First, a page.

What to Look for in a TEFL Course in Jamaica
Most of the TEFL courses in Jamaica are run online by certified, experienced teachers, and have a duration of one month for full-time students. Although you can find housing on your own, you can also look for a program that assists you with finding accommodation.
Typically these programs also help with job placements, and most of them will include that as part of the TEFL certification process. If you want to continue teaching English overseas, make sure the program you choose includes this as a service.
Health & Safety
If you’re not used to or have never spent time in tropical climates, it'll take some time to get used to the sun and heat -- use plenty of sunscreen and limit exposure to a minimum. It also might take a while for your body to get used to a different diet. Whenever possible, stick to bottled water.
Regarding vaccination requirements, the CDC recommends getting vaccines for Hepatitis A and Typhoid (which you could get from contaminated food and water) apart from making sure your routine vaccines are up-to-date. For extended stays, ask your program provider or the school employing you where to get local medical care if needed. Don't forget to purchase health insurance before departing your home country.
Most reports of violence like petty theft come from resort areas and target wealthier tourists. However, the local government is working hard to improve safety in the country by increasing police staff. Follow local and foreign advice regarding problematic areas to avoid.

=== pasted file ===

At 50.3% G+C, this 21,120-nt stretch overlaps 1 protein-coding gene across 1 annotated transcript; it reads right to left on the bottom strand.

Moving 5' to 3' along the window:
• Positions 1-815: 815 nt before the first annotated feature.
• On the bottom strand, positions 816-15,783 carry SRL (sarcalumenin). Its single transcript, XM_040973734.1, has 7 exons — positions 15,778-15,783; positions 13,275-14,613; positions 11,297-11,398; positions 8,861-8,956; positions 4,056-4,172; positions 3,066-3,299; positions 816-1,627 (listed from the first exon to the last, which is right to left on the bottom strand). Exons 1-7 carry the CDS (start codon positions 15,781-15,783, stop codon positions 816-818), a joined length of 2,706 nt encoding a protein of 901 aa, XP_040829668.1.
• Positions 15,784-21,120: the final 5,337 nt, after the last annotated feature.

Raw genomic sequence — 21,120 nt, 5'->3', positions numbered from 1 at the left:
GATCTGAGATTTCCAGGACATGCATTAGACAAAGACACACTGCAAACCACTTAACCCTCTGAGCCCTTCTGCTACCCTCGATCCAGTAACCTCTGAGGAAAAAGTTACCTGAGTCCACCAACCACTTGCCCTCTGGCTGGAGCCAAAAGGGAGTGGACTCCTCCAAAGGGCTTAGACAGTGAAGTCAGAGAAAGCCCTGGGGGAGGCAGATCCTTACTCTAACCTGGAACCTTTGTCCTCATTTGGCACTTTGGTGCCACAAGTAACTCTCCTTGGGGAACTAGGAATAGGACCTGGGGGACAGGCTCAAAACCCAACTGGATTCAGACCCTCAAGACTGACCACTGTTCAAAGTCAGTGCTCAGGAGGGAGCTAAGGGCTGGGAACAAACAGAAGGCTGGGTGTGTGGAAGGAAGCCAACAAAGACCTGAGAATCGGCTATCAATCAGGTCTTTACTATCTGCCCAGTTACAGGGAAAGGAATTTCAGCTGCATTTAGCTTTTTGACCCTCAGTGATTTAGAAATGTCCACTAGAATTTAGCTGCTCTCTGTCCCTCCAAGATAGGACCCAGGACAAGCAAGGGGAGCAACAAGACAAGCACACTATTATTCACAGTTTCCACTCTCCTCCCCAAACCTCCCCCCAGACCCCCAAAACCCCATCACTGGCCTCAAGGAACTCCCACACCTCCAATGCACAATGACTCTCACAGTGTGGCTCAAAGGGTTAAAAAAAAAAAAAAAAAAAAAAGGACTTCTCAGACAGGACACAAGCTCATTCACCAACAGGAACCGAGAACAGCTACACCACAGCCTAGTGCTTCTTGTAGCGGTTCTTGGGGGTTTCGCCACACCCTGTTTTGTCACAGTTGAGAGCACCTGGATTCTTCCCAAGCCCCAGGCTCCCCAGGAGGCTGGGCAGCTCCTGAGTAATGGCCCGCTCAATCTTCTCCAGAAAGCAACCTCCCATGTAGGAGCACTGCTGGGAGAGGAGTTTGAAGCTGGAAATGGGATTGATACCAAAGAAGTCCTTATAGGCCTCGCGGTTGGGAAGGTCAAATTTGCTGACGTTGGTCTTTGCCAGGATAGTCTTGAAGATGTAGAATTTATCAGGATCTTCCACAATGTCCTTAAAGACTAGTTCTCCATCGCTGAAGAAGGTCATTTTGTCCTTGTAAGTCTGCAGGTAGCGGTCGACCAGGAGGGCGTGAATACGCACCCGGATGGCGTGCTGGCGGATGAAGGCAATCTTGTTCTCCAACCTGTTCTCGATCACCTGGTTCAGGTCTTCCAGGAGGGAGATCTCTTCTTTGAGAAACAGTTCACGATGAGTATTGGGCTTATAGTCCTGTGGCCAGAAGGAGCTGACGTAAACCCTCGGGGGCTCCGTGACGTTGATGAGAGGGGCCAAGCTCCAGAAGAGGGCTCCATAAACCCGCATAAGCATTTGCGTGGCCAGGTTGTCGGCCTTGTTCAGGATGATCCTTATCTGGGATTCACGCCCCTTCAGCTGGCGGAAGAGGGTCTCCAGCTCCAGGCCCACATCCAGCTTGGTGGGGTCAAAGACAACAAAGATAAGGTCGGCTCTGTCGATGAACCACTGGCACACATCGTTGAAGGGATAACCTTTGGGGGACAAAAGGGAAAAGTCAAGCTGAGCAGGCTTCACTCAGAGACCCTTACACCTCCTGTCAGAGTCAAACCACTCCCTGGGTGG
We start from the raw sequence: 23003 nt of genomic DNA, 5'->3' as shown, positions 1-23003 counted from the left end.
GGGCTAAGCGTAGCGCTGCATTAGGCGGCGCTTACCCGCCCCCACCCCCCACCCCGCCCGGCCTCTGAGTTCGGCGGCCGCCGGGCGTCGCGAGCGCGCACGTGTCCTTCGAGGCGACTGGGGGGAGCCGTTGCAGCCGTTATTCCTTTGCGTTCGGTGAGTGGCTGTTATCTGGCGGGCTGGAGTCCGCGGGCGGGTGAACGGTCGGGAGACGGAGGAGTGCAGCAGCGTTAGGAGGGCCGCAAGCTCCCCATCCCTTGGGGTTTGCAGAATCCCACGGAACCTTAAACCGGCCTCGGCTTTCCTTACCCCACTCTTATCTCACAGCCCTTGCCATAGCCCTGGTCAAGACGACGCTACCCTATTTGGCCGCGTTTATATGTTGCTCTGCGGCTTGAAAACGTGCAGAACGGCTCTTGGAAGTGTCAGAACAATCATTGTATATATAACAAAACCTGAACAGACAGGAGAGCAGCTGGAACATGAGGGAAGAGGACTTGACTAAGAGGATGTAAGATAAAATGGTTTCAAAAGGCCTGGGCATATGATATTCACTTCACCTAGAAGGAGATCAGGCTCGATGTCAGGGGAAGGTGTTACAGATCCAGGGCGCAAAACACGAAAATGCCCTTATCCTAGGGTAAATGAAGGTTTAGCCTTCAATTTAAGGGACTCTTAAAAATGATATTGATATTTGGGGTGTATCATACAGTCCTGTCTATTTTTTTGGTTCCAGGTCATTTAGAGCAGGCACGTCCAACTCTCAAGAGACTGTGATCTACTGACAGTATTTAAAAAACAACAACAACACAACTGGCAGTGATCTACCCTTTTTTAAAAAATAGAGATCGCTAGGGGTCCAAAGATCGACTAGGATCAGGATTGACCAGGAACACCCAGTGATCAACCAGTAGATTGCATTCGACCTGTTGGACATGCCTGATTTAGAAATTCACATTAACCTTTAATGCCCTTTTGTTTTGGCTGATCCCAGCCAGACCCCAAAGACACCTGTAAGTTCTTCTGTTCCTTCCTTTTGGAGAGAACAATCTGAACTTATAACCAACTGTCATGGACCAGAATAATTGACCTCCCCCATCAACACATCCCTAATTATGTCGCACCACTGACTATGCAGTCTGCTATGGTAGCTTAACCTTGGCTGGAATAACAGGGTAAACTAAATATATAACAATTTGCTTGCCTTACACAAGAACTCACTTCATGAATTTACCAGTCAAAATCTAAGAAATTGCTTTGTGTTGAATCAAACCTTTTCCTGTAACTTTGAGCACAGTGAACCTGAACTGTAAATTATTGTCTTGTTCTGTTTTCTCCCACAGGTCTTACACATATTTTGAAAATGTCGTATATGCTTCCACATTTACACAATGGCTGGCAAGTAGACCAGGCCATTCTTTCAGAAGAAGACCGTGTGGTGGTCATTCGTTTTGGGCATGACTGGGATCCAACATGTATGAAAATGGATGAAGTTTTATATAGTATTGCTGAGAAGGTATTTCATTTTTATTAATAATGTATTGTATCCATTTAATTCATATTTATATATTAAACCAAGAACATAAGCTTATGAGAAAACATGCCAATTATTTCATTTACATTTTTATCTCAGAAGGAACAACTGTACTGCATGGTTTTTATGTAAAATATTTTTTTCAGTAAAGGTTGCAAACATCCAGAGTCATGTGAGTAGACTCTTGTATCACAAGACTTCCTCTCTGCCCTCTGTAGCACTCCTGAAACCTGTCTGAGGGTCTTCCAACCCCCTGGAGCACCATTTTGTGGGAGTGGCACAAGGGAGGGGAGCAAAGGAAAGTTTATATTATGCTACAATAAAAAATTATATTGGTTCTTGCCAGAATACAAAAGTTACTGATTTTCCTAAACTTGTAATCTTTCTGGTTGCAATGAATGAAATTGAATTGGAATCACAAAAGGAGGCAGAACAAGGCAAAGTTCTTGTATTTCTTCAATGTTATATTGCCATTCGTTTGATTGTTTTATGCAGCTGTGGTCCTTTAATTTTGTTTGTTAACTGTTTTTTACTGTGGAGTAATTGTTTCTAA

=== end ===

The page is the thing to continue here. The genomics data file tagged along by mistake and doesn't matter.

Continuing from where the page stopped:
Once you've finished your certification to teach English as a foreign language overseas, you may be wondering what your next steps could be. Take a look at our post-TEFL tips to make the best of your teaching experience in Jamaica.
When to Apply for Jobs in Jamaica
The months of January and June are usually the peak hiring months. Although most of the TEFL courses take place year round, keep these dates in mind to make sure your end dates coincide with this time frame to prepare for job applications.
A regular school year in Jamaica runs from September to July of the next year, with interruptions for vacation in December (for Christmas), in the Spring (for Easter), and Summer (for about two months).
Average Salary of Post-TEFL Jobs in Jamaica
The average monthly salary ranges between 75,000 in the local currency, JMD or Jamaican Dollars ($600) and 120,000 JMD ($900). The average cost of living is between 50,000-100,000 JMD ($400-$800), so what you earn every month should be enough to cover basic living expenses like food, clothing, and rent.
Keep in mind that buying food and clothes is more affordable in Kingston, for example, and usually rent is lower in the cities.
Tips for Finding a Job in Jamaica
The demand for qualified and certified English teachers in Jamaica is high and competition is relatively low. The majority of teaching jobs are concentrated in urban areas since cities have the largest number of public and private schools.
Most of the TEFL programs already include post-course job placements. Please note that for long-term teaching stays (more than six months), you will need to apply for a work visa before entering the country. Schools will gladly sponsor foreign teachers, so just make sure you include the cover letter from your future employer with your work permit application.
If you chose a program that doesn’t include this service, browse the classified sections of a local newspaper like The Gleaner. Another local newspaper, Jamaica Observer, also has a classified section but with fewer options.
Usually reaching out to a Go Overseas alumni helps you narrow down your choices, but, if you need to keep job hunting online, Jamaican Medium, Caribbean Jobs, and Splash Jamaica are some of favorite resources. Look at these websites closer to or during the hiring peak season.